We have now entered the official countdown for London 2012, less than a year to go. So with NBC now locked back in for the long term, the USOC righting their corporate ship, and interest starting to move toward next summer, a few thoughts on what could make a dent in interest leading up to The Games. How about fencing?
OK it will never draw mass numbers to be a professional sport, but on the grassroots level, as well as on the technology side, the sport of fencing is making inroads which could lead to some interesting opportunities for exposure next summer. As a scholarship sport on the collegiate level, fencing is affordable to both create and administer. It teaches great amounts of strategy and hand/eye coordination. It is purely international and it is growing at a good rate in the innercities, places like New York and Detroit, on the club level. The lack of quality fencers has given rise to increased opportunities for athletic scholarships and grants for students, and it’s relative affordability for those who excel have made fencing clubs increase in those areas where there are large amounts of young people looking for a new athletic challenge. Technology has seen masks become clear, which has given rise to show the great emotion and expression of fencers as they ply their trade. Their faces are no longer hidden behind mesh screens. Technology has also increased the opportunity for micro cameras to take fans inside the game, mounted on helmets and even foils, which has given the sport a step up on the internet. Pristine white uniforms lead to a canvas for sponsors, and the high level companies interested in the sport could afford time buys on television which could take the place of poker, which has lost sponsors in the crackdown on internet gambling. The sport has its weapons, and could pull in even more gamers interested in the swashbuckling style and its nuances, as well as fans of the action figure genre who are not pulled to team sports but still want to stay active.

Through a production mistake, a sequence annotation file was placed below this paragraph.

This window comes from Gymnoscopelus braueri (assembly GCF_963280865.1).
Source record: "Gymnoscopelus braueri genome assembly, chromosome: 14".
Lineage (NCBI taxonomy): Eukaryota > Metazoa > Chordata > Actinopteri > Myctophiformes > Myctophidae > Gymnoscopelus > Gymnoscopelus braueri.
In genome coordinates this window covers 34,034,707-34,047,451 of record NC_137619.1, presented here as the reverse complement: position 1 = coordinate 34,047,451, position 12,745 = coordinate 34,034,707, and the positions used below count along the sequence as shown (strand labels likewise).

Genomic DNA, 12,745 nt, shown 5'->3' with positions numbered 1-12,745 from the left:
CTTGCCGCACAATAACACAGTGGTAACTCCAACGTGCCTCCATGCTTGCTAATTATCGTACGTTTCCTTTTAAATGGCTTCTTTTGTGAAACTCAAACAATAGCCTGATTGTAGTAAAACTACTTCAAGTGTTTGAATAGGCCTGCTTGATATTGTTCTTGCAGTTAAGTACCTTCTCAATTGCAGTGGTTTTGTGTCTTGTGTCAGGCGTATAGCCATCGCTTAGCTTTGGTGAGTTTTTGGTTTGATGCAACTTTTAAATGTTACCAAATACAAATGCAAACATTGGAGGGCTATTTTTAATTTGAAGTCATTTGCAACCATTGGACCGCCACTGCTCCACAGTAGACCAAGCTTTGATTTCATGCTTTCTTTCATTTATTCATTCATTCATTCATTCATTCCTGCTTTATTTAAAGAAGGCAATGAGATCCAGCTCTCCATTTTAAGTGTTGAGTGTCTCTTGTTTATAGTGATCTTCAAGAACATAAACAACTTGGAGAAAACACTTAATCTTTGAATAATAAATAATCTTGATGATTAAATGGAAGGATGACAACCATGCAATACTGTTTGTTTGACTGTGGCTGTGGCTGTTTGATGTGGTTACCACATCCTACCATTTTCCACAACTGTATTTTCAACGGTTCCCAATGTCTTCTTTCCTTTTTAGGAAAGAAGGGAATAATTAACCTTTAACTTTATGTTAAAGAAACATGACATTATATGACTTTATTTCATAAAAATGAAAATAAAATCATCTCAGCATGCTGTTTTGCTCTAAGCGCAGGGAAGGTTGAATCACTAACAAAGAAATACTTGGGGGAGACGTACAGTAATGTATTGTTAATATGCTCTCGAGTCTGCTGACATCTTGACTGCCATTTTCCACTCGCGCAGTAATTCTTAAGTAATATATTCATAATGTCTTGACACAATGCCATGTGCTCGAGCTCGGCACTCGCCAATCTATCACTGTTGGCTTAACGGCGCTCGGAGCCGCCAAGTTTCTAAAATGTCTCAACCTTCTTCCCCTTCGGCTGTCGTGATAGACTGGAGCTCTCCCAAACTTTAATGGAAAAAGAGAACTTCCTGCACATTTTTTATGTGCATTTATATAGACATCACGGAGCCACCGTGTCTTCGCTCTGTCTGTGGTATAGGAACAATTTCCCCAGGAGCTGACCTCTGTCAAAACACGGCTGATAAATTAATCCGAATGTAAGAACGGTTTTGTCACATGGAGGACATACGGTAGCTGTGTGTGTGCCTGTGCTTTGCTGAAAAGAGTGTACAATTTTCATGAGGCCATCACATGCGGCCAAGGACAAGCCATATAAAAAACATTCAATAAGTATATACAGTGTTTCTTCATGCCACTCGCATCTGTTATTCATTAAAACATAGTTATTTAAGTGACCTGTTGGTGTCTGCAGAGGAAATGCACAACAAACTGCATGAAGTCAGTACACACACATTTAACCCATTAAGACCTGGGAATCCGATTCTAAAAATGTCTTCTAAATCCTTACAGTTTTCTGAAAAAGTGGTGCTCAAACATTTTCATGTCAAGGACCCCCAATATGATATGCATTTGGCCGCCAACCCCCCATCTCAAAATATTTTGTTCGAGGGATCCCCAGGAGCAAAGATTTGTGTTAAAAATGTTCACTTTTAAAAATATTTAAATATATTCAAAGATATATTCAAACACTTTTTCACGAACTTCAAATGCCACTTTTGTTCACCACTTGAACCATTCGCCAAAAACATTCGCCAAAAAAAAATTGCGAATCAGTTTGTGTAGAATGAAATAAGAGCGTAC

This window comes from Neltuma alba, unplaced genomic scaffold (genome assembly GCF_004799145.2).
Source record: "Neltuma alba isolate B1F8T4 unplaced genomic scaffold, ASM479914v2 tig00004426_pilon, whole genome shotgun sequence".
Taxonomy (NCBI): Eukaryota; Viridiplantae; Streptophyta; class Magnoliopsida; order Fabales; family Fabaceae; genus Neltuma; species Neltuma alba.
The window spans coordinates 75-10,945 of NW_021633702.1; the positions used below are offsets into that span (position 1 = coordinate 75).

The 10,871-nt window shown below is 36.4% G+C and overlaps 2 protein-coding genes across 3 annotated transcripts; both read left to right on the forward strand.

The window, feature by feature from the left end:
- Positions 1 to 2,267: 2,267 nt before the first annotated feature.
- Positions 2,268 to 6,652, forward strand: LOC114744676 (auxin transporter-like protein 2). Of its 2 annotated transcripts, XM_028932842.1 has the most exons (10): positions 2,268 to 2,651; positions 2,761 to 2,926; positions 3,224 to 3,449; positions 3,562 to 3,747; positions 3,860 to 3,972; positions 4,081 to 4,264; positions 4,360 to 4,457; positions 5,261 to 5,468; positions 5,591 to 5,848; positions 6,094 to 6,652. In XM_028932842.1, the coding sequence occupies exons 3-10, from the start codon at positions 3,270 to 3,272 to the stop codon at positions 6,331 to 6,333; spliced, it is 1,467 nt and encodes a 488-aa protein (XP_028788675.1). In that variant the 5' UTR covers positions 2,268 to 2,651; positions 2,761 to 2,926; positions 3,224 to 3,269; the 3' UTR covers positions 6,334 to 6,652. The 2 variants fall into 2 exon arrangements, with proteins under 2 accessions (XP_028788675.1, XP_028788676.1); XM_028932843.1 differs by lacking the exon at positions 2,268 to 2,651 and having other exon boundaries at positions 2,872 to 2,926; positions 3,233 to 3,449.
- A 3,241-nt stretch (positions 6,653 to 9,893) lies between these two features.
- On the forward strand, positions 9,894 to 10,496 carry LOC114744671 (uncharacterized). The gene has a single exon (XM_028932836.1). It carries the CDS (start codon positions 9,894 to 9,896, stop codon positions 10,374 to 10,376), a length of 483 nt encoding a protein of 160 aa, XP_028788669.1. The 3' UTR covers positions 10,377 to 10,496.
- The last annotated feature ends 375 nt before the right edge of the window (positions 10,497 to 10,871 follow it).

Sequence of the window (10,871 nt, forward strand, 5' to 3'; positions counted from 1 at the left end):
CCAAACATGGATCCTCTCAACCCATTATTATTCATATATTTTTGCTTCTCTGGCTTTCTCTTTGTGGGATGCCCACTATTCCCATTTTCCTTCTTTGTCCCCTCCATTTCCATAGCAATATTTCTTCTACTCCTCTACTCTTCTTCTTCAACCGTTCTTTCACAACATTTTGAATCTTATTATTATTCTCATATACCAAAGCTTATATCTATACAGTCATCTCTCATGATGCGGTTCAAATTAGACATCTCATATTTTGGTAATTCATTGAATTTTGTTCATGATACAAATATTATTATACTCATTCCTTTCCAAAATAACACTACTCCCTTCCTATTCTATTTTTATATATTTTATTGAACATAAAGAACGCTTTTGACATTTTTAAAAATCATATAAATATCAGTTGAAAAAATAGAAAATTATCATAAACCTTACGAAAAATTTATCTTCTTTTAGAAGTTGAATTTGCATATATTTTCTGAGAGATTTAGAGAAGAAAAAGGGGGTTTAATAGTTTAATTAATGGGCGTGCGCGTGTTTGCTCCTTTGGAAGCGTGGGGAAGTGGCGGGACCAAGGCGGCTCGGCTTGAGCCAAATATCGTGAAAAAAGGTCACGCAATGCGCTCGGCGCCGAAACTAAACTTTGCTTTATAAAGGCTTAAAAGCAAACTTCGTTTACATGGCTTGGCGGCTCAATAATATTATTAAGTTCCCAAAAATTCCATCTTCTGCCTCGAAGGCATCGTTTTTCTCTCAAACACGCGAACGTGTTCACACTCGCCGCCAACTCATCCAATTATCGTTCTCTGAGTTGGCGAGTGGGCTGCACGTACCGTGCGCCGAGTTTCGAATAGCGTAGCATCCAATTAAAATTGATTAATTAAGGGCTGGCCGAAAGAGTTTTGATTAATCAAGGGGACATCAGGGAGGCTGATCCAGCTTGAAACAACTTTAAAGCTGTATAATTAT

What the sport needs is promotion and personality. the flamboyance of a charismatic champion who can overcome a nemesis to obtain new heights. It has drama, despite its complex point system, and the innercity involvement could remove some of the stigmas that it is just an elitist sport played in the Ivies. In short, fencing has technology, drama, athleticism and a wide open playing field for growth in an era where the individual athlete is taking more and more center stage. it also has an underdog quality that leads to prime Olympic interest, should a series of rising Americans emerge. No it’s not gonna push the Dream team, or gymnastics or even beach volleyball. But it has history and a unique cache that most people “get” when they see it,aand with a little push, maybe maybe its time for renaissance has come. En garde indeed.